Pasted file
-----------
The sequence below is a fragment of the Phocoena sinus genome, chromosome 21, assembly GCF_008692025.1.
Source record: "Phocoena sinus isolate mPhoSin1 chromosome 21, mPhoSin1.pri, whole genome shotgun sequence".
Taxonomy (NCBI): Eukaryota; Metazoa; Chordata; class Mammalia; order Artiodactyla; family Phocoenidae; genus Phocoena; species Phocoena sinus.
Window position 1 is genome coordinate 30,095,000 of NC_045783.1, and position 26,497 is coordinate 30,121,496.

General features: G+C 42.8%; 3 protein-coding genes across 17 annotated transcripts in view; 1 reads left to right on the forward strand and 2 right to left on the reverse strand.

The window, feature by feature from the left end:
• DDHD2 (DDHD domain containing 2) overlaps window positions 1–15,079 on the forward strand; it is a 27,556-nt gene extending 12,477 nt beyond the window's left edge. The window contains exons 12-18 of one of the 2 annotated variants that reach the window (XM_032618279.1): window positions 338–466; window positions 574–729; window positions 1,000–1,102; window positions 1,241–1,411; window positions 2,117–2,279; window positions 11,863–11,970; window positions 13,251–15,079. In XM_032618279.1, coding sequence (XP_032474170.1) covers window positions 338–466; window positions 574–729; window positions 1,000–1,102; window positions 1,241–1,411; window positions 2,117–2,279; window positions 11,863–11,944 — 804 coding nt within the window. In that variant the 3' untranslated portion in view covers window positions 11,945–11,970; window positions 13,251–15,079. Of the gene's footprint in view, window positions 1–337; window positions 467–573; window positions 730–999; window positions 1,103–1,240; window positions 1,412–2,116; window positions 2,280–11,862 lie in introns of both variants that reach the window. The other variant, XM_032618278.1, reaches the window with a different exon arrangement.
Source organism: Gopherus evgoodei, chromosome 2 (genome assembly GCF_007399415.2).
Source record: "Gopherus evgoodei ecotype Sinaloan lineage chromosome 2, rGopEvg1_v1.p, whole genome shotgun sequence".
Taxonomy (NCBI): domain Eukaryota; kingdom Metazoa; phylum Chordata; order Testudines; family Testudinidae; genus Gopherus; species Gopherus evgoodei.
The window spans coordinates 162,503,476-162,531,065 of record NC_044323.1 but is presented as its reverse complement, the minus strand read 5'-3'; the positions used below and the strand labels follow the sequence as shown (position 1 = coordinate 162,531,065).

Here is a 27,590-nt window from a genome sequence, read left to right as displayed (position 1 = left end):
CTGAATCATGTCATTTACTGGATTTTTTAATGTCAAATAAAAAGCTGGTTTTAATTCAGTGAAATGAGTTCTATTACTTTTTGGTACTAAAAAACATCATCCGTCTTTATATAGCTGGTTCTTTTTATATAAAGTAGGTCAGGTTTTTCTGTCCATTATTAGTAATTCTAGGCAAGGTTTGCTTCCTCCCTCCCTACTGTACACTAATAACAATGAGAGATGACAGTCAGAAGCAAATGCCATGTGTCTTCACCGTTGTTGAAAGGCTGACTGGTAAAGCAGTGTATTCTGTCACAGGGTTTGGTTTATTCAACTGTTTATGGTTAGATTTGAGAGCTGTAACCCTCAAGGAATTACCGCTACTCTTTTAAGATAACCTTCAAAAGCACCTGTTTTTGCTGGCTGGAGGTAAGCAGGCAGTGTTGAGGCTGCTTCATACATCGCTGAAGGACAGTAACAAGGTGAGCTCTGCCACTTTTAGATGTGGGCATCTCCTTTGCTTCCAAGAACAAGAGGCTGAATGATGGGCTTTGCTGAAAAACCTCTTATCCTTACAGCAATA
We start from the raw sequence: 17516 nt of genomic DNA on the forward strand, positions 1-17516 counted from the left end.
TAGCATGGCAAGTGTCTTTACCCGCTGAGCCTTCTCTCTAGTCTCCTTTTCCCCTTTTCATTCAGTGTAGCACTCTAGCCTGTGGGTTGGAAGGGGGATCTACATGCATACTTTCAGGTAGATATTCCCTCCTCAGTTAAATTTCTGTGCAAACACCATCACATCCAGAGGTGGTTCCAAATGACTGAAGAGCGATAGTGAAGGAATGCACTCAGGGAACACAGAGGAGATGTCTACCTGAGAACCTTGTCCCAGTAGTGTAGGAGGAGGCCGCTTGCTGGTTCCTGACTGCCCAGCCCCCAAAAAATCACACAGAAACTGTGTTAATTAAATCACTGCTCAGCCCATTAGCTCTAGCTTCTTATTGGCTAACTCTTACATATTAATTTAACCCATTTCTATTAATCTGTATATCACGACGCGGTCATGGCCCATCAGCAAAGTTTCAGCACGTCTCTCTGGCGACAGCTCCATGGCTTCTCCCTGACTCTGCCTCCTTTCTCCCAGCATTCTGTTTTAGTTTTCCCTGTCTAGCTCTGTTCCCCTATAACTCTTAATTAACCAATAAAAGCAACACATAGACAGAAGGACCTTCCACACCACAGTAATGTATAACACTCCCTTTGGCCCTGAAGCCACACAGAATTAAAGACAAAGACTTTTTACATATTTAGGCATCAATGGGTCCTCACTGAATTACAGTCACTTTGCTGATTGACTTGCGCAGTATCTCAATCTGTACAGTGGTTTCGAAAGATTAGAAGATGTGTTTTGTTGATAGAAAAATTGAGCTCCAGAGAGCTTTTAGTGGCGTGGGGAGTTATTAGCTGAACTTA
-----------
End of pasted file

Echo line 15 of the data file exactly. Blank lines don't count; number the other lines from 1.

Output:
TAGCATGGCAAGTGTCTTTACCCGCTGAGCCTTCTCTCTAGTCTCCTTTTCCCCTTTTCATTCAGTGTAGCACTCTAGCCTGTGGGTTGGAAGGGGGATCTACATGCATACTTTCAGGTAGATATTCCCTCCTCAGTTAAATTTCTGTGCAAACACCATCACATCCAGAGGTGGTTCCAAATGACTGAAGAGCGATAGTGAAGGAATGCACTCAGGGAACACAGAGGAGATGTCTACCTGAGAACCTTGTCCCAGTAGTGTAGGAGGAGGCCGCTTGCTGGTTCCTGACTGCCCAGCCCCCAAAAAATCACACAGAAACTGTGTTAATTAAATCACTGCTCAGCCCATTAGCTCTAGCTTCTTATTGGCTAACTCTTACATATTAATTTAACCCATTTCTATTAATCTGTATATCACGACGCGGTCATGGCCCATCAGCAAAGTTTCAGCACGTCTCTCTGGCGACAGCTCCATGGCTTCTCCCTGACTCTGCCTCCTTTCTCCCAGCATTCTGTTTTAGTTTTCCCTGTCTAGCTCTGTTCCCCTATAACTCTTAATTAACCAATAAAAGCAACACATAGACAGAAGGACCTTCCACACCACAGTAATGTATAACACTCCCTTTGGCCCTGAAGCCACACAGAATTAAAGACAAAGACTTTTTACATATTTAGGCATCAATGGGTCCTCACTGAATTACAGTCACTTTGCTGATTGACTTGCGCAGTATCTCAATCTGTACAGTGGTTTCGAAAGATTAGAAGATGTGTTTTGTTGATAGAAAAATTGAGCTCCAGAGAGCTTTTAGTGGCGTGGGGAGTTATTAGCTGAACTTA